Cause and effect; reaction rather than response; these are related. If we keep moving, allowing our pain to fester, it will grow. How it will manifest is unknown even to us – within us or in those we observe. Is this the cause of so many violent events, our unhealed pain? Is the manifestation – the violent acts –  the effect? Do we then react in a variety of ways without knowing or considering the true cause in the first place? I believe the answers to all of these questions is a resounding “YES”.  When feelings are ignored, or we talk ourselves out of what we feel, we contribute to the wound(s). When we embrace our feelings, especially the difficult ones, we begin the important process of healing.

I made multiple investments in my healing when I lost a loved one to gun violence. I joined a grief support group; I continued psychotherapy and over the years I deepened my studies of universal truths. I sought various modalities for healing the mind/body and two years later, wrote a letter to the editor of the local newspaper in the locality where the loss occurred with some of my what’s, why’s, how’s and when’s related to the lack of action following the violent end of this loved one’s life.

Today, I ask that we all pause to consider the wounds we have which are awaiting our awareness. What are you feeling today? Why are you feeling this way? How can you take a first step to dive into the feelings to discover the root cause(s)? When will you give yourself the gift of peace within?

The dark does not destroy the light; it defines it. It’s our fear of the dark that casts our joy into the shadows.
 – Brene Brown
I wish you peace.
I wish reconciliation for all peoples.
I wish you love.

the power of the spoken word

“Spoken words have power beyond measure.”

 – Debasish Mridha

I have written here, in the past, about the power of words. What returns me to this truth today is the theme which continues to dominate the collective psyche related to the words used by those who hold extremely visible positions of responsibility.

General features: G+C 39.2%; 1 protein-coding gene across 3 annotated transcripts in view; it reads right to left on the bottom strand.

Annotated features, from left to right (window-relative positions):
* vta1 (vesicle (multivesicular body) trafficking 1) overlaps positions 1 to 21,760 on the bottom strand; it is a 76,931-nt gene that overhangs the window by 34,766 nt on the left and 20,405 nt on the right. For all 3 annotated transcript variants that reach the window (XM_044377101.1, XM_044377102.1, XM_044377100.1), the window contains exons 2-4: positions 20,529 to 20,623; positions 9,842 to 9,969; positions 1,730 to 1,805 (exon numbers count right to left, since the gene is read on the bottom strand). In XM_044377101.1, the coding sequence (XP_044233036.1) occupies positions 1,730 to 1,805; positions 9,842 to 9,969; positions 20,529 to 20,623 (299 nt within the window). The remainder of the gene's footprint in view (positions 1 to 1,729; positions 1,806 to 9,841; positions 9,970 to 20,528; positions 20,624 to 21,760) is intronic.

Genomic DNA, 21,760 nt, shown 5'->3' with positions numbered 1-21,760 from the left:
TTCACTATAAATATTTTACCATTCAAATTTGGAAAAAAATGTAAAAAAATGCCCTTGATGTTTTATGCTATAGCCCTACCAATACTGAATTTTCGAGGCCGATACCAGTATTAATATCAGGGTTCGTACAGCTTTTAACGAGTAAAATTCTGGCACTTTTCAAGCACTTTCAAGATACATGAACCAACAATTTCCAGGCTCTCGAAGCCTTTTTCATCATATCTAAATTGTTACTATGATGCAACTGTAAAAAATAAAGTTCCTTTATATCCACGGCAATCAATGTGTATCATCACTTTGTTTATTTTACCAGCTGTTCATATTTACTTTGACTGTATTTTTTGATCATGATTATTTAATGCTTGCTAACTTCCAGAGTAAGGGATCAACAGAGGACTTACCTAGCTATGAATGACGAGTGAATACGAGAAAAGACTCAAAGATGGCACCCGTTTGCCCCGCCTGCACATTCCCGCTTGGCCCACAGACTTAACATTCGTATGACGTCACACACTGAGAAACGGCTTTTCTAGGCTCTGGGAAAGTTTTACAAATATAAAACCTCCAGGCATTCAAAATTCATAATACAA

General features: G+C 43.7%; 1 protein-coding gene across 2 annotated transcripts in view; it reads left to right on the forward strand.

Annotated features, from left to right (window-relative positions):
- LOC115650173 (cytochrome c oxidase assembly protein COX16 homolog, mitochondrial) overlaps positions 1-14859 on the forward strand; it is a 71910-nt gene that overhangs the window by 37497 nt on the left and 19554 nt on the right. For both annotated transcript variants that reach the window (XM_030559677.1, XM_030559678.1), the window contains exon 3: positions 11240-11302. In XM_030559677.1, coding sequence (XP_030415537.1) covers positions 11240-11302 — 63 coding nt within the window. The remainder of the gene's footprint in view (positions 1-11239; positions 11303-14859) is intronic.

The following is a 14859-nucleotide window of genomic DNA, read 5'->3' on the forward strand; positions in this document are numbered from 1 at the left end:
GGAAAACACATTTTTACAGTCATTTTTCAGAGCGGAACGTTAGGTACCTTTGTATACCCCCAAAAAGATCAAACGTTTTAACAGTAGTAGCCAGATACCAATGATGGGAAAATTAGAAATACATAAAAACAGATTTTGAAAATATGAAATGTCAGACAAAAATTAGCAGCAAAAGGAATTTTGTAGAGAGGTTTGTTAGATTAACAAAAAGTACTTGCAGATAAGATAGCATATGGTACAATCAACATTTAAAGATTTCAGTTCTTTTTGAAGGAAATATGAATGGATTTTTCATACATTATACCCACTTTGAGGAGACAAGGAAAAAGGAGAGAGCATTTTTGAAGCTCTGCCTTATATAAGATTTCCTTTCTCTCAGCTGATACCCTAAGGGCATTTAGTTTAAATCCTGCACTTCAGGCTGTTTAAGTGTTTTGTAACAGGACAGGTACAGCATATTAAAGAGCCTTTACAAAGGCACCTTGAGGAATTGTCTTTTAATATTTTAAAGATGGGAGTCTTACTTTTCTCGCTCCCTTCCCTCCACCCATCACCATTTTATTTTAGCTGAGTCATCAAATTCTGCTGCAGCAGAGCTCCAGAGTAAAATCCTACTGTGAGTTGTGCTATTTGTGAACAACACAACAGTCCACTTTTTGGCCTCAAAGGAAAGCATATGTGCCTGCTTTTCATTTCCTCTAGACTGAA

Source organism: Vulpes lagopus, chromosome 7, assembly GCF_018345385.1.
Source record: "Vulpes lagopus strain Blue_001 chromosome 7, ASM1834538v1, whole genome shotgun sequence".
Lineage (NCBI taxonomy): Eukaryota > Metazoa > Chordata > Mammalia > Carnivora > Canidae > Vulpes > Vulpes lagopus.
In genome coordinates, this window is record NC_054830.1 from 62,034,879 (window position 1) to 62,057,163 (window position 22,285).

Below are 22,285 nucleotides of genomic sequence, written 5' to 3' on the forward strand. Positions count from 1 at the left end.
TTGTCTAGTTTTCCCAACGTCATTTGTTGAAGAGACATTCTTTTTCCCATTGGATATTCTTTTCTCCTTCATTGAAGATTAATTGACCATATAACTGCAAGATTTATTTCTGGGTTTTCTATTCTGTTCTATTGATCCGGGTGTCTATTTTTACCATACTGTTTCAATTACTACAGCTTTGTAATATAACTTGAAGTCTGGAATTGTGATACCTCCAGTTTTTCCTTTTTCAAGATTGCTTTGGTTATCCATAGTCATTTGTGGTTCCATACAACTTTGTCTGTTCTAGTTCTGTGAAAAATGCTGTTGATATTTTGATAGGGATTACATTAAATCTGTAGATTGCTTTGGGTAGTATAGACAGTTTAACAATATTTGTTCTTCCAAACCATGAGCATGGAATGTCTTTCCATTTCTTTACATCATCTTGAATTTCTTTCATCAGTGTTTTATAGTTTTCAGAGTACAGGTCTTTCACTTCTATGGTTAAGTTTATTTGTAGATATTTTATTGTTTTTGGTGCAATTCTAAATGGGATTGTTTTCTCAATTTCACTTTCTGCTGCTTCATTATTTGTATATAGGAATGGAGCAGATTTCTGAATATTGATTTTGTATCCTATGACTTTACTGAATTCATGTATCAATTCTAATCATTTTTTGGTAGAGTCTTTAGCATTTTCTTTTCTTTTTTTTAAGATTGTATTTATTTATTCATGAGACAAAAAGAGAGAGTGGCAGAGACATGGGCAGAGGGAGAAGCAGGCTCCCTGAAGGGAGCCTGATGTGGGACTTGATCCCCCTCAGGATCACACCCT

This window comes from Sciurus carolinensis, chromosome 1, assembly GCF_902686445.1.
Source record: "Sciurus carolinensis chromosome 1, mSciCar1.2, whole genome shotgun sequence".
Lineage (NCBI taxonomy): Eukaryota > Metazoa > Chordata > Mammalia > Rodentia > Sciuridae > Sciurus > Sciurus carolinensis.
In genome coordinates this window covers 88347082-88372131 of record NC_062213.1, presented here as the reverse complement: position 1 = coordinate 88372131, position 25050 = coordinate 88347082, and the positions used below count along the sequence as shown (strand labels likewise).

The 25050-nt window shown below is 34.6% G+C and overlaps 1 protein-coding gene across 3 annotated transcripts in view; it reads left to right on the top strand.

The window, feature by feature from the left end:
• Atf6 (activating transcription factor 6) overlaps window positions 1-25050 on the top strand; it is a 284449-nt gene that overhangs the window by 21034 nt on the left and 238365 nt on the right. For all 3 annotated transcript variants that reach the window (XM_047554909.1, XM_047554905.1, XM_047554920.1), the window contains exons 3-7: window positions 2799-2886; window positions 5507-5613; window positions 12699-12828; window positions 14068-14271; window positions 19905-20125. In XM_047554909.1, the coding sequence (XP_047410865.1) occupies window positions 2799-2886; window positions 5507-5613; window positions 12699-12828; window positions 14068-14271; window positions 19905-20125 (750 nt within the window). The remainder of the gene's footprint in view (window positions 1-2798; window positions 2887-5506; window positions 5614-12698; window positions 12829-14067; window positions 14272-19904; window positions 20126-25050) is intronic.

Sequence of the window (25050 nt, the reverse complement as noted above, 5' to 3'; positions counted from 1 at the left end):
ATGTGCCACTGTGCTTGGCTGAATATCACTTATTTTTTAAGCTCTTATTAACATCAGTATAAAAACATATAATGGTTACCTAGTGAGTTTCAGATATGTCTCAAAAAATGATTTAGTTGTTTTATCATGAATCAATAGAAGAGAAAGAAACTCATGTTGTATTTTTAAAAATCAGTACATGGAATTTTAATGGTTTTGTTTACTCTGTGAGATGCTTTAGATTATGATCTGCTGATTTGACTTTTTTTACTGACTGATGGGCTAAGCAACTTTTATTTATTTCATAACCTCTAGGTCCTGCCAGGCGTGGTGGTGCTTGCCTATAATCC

“All I need is a sheet of paper and something to write with, and then I can turn the world upside down.”

-Friedrich Nietzsche

I believe that Niestzsche (1844-1900) was definitely on to something when these words were spoken or written by him many years ago. The process of writing is necessarily slow, provided it is literally pen or pencil to paper. However, today we have all manner of media and methods to express our latest joys or our latest frustrations; and these are the least of what generally occurs on the various platforms referred to as social media, oxymoronic as the term for that phenomenon is. Being engaged in that arena keeps many people off balance, constantly triggered and more often reacting – either outwardly or inwardly stuffing responses lest they get drawn into the fray. In either case, it is simply not healthy. The impact of these feelings, reactions and responses on our physical bodies is not positive and cannot be minimized.

Nietstzsche’s “paper and something to write with” of yesterday is the social media phenomenon of today. The fingers race across the keyboards of smartphones, notebooks, and computers without passing through any other part of our being.  Our hearts are completely left out of this fast-paced, reactive process when words have been published which diminish or otherwise denigrate another individual or group.